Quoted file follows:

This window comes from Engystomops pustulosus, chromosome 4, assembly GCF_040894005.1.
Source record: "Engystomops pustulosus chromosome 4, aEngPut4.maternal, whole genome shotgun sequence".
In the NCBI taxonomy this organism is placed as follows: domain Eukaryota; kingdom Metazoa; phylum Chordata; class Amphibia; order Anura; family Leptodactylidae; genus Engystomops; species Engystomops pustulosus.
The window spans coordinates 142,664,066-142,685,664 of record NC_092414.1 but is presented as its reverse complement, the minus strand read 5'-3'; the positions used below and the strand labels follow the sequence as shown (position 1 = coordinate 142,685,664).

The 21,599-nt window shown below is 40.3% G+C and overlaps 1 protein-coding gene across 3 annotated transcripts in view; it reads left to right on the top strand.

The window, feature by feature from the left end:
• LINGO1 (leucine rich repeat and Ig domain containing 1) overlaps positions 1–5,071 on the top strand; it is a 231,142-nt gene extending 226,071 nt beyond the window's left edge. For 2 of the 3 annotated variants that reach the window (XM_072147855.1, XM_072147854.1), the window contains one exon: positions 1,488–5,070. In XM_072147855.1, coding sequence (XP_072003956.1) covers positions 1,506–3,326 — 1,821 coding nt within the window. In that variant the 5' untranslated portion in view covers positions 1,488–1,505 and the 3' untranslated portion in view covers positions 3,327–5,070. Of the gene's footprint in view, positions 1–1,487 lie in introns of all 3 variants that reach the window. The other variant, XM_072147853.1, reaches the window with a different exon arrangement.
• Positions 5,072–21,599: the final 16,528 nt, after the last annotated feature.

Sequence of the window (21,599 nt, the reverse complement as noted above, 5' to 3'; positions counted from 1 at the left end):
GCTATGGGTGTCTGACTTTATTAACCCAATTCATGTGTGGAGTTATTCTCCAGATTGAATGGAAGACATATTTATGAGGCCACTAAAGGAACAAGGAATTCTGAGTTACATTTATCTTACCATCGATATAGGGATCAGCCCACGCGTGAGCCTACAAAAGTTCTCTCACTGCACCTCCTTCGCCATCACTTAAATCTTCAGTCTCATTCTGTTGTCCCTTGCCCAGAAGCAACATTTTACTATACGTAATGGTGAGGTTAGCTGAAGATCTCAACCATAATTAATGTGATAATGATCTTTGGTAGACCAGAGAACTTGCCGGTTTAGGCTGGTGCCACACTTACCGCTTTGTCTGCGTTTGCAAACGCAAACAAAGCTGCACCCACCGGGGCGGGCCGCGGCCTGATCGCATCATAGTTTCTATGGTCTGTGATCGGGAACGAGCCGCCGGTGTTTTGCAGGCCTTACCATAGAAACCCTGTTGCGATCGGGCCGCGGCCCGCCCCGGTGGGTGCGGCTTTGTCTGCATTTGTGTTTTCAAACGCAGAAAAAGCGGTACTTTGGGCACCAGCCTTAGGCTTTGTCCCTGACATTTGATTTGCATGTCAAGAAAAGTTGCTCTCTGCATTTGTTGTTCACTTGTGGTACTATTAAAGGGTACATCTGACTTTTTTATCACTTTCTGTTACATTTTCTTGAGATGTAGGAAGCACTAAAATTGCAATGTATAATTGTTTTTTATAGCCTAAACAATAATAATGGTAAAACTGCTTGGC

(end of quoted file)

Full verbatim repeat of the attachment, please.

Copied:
This window comes from Engystomops pustulosus, chromosome 4, assembly GCF_040894005.1.
Source record: "Engystomops pustulosus chromosome 4, aEngPut4.maternal, whole genome shotgun sequence".
In the NCBI taxonomy this organism is placed as follows: domain Eukaryota; kingdom Metazoa; phylum Chordata; class Amphibia; order Anura; family Leptodactylidae; genus Engystomops; species Engystomops pustulosus.
The window spans coordinates 142,664,066-142,685,664 of record NC_092414.1 but is presented as its reverse complement, the minus strand read 5'-3'; the positions used below and the strand labels follow the sequence as shown (position 1 = coordinate 142,685,664).

The 21,599-nt window shown below is 40.3% G+C and overlaps 1 protein-coding gene across 3 annotated transcripts in view; it reads left to right on the top strand.

The window, feature by feature from the left end:
• LINGO1 (leucine rich repeat and Ig domain containing 1) overlaps positions 1–5,071 on the top strand; it is a 231,142-nt gene extending 226,071 nt beyond the window's left edge. For 2 of the 3 annotated variants that reach the window (XM_072147855.1, XM_072147854.1), the window contains one exon: positions 1,488–5,070. In XM_072147855.1, coding sequence (XP_072003956.1) covers positions 1,506–3,326 — 1,821 coding nt within the window. In that variant the 5' untranslated portion in view covers positions 1,488–1,505 and the 3' untranslated portion in view covers positions 3,327–5,070. Of the gene's footprint in view, positions 1–1,487 lie in introns of all 3 variants that reach the window. The other variant, XM_072147853.1, reaches the window with a different exon arrangement.
• Positions 5,072–21,599: the final 16,528 nt, after the last annotated feature.

Sequence of the window (21,599 nt, the reverse complement as noted above, 5' to 3'; positions counted from 1 at the left end):
GCTATGGGTGTCTGACTTTATTAACCCAATTCATGTGTGGAGTTATTCTCCAGATTGAATGGAAGACATATTTATGAGGCCACTAAAGGAACAAGGAATTCTGAGTTACATTTATCTTACCATCGATATAGGGATCAGCCCACGCGTGAGCCTACAAAAGTTCTCTCACTGCACCTCCTTCGCCATCACTTAAATCTTCAGTCTCATTCTGTTGTCCCTTGCCCAGAAGCAACATTTTACTATACGTAATGGTGAGGTTAGCTGAAGATCTCAACCATAATTAATGTGATAATGATCTTTGGTAGACCAGAGAACTTGCCGGTTTAGGCTGGTGCCACACTTACCGCTTTGTCTGCGTTTGCAAACGCAAACAAAGCTGCACCCACCGGGGCGGGCCGCGGCCTGATCGCATCATAGTTTCTATGGTCTGTGATCGGGAACGAGCCGCCGGTGTTTTGCAGGCCTTACCATAGAAACCCTGTTGCGATCGGGCCGCGGCCCGCCCCGGTGGGTGCGGCTTTGTCTGCATTTGTGTTTTCAAACGCAGAAAAAGCGGTACTTTGGGCACCAGCCTTAGGCTTTGTCCCTGACATTTGATTTGCATGTCAAGAAAAGTTGCTCTCTGCATTTGTTGTTCACTTGTGGTACTATTAAAGGGTACATCTGACTTTTTTATCACTTTCTGTTACATTTTCTTGAGATGTAGGAAGCACTAAAATTGCAATGTATAATTGTTTTTTATAGCCTAAACAATAATAATGGTAAAACTGCTTGGC